Tuesday, June 12, 2007

SIPRI Yearbook 2007


Armaments, Disarmament and International Security

The Yearbook is SIPRI's annual compendium of data and analysis of developments in security and conflicts, military spending and armaments and non-proliferation, arms control and disarmament. For more on the book and ordering details, visit the Yearbook 2007 site.
Chapter 8. Military expenditure
Petter Stålenheim, Catalina Perdomo and Elisabeth Sköns
SummaryWorld military expenditure in 2006 is estimated to have reached $1204 billion in current dollars. This represents a
3.5 per cent increase in real terms since 2005 and a 37 per cent increase over the 10-year period since 1997. Average spending per capita increased from $173 in 2005 to $184.
World military expenditure is extremely unevenly distributed. In 2006 the 15 countries with the highest spending accounted for 83 per cent of the world total.
The large increase in the USA’s military spending is to a great extent due to the costly military operations in Afghanistan and Iraq. Most of the increase resulted from supplementary allocations in addition to the regular budget. Between September 2001 and June 2006, the US Government provided a total of $432 billion in annual and supplemental appropriations under the heading ‘global war on terrorism’. This increase in US military spending has contributed to the deterioration of the US economy since 2001. Taking both immediate and long-term factors into account, the overall past and future costs until year 2016 to the USA for the war in Iraq have been estimated at $2267 billion.
In 2006 China’s military expenditure continued to increase rapidly, for the first time surpassing that of Japan and hence making China the biggest military spender in Asia and the fourth biggest in the world. Amid intense discussions, Japan decided, for the fifth consecutive year, to reduce its military spending in 2006 and to focus its military budget on missile defence.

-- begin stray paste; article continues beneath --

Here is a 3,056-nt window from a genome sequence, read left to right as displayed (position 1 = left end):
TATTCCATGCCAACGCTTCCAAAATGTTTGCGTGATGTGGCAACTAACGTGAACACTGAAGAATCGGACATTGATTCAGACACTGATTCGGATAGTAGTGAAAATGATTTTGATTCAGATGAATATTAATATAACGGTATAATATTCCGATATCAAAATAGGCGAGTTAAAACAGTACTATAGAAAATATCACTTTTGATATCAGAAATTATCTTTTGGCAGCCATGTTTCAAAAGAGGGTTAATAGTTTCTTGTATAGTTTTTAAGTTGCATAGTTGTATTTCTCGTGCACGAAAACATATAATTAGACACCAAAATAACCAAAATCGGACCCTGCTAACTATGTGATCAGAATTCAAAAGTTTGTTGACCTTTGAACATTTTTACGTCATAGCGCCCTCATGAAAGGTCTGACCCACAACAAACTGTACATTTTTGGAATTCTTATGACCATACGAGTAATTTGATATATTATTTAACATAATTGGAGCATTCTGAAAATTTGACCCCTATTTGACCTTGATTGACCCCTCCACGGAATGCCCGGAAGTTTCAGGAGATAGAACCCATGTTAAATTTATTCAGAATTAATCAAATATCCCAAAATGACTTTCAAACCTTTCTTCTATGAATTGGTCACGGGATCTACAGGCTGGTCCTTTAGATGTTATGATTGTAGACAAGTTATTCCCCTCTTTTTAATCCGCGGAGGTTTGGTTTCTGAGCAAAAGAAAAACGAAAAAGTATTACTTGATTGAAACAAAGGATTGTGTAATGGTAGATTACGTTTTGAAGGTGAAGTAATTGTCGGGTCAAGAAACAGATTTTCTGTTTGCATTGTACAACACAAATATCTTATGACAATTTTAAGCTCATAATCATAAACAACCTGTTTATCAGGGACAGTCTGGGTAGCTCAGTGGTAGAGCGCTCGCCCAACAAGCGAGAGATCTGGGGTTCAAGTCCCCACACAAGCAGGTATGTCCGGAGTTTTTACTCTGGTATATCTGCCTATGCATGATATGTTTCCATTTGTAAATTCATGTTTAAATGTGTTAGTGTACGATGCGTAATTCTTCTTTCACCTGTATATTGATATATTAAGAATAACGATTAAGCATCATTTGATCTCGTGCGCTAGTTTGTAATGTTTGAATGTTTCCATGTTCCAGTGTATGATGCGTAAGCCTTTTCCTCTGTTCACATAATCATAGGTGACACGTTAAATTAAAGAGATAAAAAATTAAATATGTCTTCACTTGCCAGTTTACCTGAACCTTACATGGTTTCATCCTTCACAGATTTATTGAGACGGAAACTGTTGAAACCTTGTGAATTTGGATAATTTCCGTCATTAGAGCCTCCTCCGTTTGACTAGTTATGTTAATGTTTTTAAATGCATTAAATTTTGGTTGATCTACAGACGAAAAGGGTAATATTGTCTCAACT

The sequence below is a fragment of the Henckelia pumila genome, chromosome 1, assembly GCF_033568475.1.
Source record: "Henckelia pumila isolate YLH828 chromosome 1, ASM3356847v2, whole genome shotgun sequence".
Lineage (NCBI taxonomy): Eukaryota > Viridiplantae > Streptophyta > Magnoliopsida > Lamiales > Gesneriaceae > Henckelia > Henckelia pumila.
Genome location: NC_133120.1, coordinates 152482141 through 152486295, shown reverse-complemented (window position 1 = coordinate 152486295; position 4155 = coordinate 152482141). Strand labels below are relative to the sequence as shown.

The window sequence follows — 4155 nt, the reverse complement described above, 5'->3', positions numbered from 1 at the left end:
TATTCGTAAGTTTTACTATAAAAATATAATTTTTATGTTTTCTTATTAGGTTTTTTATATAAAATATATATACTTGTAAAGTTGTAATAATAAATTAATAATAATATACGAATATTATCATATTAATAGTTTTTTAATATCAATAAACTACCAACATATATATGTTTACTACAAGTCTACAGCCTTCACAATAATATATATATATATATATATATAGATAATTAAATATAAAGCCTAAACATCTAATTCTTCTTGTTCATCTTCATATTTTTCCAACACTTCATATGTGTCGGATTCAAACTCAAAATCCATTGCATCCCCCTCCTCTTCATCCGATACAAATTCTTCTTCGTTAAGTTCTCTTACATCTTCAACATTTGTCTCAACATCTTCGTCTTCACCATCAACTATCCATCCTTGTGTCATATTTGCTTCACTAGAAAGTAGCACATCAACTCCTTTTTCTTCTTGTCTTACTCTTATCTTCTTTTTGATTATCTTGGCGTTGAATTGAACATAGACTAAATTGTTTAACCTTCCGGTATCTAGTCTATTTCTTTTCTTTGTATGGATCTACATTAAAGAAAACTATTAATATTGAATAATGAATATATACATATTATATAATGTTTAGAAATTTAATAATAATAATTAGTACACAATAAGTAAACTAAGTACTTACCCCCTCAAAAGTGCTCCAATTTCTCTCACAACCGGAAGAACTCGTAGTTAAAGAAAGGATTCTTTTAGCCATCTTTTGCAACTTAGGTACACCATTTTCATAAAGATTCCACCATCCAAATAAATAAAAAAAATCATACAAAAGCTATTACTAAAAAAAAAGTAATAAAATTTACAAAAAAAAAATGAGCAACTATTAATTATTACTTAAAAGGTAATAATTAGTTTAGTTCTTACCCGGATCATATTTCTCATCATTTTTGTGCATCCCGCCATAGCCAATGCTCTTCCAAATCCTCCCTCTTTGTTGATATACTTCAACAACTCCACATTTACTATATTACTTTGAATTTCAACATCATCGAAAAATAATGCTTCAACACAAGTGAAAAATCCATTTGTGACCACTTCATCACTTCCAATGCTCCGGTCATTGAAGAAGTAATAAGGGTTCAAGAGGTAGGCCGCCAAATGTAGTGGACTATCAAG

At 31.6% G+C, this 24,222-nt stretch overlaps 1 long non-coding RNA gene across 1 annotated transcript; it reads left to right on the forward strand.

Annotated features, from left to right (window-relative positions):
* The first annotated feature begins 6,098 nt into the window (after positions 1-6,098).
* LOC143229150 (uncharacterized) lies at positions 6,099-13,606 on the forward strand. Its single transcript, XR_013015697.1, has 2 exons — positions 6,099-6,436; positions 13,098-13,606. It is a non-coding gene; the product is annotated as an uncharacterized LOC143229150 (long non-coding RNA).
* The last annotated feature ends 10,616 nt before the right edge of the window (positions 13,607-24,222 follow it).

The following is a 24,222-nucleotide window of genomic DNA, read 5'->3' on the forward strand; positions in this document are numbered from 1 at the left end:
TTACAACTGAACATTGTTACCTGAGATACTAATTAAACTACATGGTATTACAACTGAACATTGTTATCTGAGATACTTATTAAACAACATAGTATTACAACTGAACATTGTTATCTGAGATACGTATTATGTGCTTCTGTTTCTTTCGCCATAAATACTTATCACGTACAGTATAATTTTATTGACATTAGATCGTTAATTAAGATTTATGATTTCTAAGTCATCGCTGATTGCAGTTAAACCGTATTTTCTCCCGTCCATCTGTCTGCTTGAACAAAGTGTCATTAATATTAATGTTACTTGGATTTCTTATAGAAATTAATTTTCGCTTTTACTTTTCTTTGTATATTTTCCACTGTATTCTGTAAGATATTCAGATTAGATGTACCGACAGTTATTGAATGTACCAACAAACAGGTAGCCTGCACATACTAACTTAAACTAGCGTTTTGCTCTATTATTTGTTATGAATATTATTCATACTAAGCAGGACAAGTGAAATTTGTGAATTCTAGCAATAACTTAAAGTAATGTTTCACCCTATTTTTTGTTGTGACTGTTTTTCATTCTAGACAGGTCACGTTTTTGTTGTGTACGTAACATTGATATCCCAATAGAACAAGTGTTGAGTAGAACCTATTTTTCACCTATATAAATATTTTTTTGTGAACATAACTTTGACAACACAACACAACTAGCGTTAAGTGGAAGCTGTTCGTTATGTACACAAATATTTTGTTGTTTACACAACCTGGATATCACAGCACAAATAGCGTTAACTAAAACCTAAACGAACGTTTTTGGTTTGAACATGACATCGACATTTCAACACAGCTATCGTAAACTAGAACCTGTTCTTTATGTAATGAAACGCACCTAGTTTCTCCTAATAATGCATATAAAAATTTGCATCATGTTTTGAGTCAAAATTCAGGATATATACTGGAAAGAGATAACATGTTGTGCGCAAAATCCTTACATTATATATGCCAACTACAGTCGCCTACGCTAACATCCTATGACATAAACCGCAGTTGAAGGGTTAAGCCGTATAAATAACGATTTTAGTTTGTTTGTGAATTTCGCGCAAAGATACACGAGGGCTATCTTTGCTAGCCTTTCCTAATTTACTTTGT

In a comparison of government spending priorities between samples of countries in different per capita income groups, the ratio of military spending to social spending was found to be highest in those countries with the lowest per capita incomes. However, between 1999 and 2003, the share of military expenditure in GDP stayed at a constant level in the high- and middle-income country sample and decreased somewhat in the low-income sample. At the same time social spending as a share of GDP increased in the high- and low-income groups and remained relatively stable in middle-income countries.
Petter Stålenheim (Sweden) is a Researcher with the SIPRI Military Expenditure Project.
Catalina Perdomo (Colombia) is a Research Assistant with the SIPRI Military Expenditure Project.
Elisabeth Sköns (Sweden) is the Leader of the SIPRI Military Expenditure and Arms Production projects.
For more on the SIPRI Military Expenditure Project and its publications visit its home page at
Chapter 9. Arms production
Elisabeth Sköns and Eamon Surry
The arms sales of the 100 largest arms-producing companies in the world apart from China in 2005—the SIPRI Top 100—increased by 3 per cent in real terms over the arms sales of the Top 100 for 2004 and by 18 per cent over those of the Top 100 for 2002. US companies dominate the SIPRI Top 100: 40 US firms accounted for 63 per cent of the combined Top 100 arms sales of $290 billion in 2005. Some 32 West European companies accounted for another 29 per cent and 9 Russian companies for 2 per cent. Companies based in Japan, Israel and India, in descending order, accounted for most of the remaining 6 per cent of world arms sales. Four US companies, one British company and one Italian company increased their arms sales by more than $1 billion in 2005 and 11 companies increased their arms sales by more than 30 per cent. Of these, four were Russian companies and five were companies that increased their arms sales in the areas of information technology and services. Most of these sharp increases were the result of acquisitions of other companies (or parts of other companies) rather than of organic growth.
Parts of the US arms industry have benefited substantially from the USA’s post-September 2001 policies, particularly the increased demand for new equipment generated by the military operations in Afghanistan and Iraq. These policies have also stimulated strong growth in government expenditure on homeland security, thereby increasing demand in the broader security industry.
A major factor behind current developments in the arms industry has been the high and rising fixed costs of advanced weapon systems. Companies use mergers and acquisitions to achieve economies of scale, but the increased concentration of production can also lead to reduced competition and thus remove incentives to keep prices down and innovation up.
Elisabeth Sköns (Sweden) is the Leader of the SIPRI Military Expenditure and Arms Production projects.
Eamon Surry (Australia) is a Research Associate with the SIPRI Arms Production Project.
For more on the SIPRI Arms Production Project and its publications visit its home page at


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